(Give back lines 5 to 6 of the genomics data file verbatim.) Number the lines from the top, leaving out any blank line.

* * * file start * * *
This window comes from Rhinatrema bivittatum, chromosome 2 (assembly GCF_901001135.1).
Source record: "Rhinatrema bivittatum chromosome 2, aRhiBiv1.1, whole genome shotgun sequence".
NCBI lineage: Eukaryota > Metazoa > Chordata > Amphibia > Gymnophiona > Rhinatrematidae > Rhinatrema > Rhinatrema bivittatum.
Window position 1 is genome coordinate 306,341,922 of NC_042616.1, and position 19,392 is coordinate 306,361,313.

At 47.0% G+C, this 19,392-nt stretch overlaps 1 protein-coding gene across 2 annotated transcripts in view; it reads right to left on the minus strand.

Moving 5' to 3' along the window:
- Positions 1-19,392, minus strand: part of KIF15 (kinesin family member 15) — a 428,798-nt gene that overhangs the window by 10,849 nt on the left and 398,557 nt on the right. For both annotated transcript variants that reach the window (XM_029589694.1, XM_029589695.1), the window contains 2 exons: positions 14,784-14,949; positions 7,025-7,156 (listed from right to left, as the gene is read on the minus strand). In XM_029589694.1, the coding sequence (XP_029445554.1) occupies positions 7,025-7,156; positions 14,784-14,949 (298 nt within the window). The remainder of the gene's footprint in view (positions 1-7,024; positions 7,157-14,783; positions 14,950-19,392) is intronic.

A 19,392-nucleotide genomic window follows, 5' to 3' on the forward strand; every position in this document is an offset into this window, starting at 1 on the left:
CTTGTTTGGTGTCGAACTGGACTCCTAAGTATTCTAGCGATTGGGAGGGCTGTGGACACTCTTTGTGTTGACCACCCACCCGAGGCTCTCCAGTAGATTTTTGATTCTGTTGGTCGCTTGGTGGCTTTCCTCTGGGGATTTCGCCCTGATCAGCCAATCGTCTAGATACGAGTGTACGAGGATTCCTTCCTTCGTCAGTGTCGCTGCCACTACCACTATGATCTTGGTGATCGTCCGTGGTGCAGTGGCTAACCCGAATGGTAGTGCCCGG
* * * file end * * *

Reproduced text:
At 47.0% G+C, this 19,392-nt stretch overlaps 1 protein-coding gene across 2 annotated transcripts in view; it reads right to left on the minus strand.

Moving 5' to 3' along the window: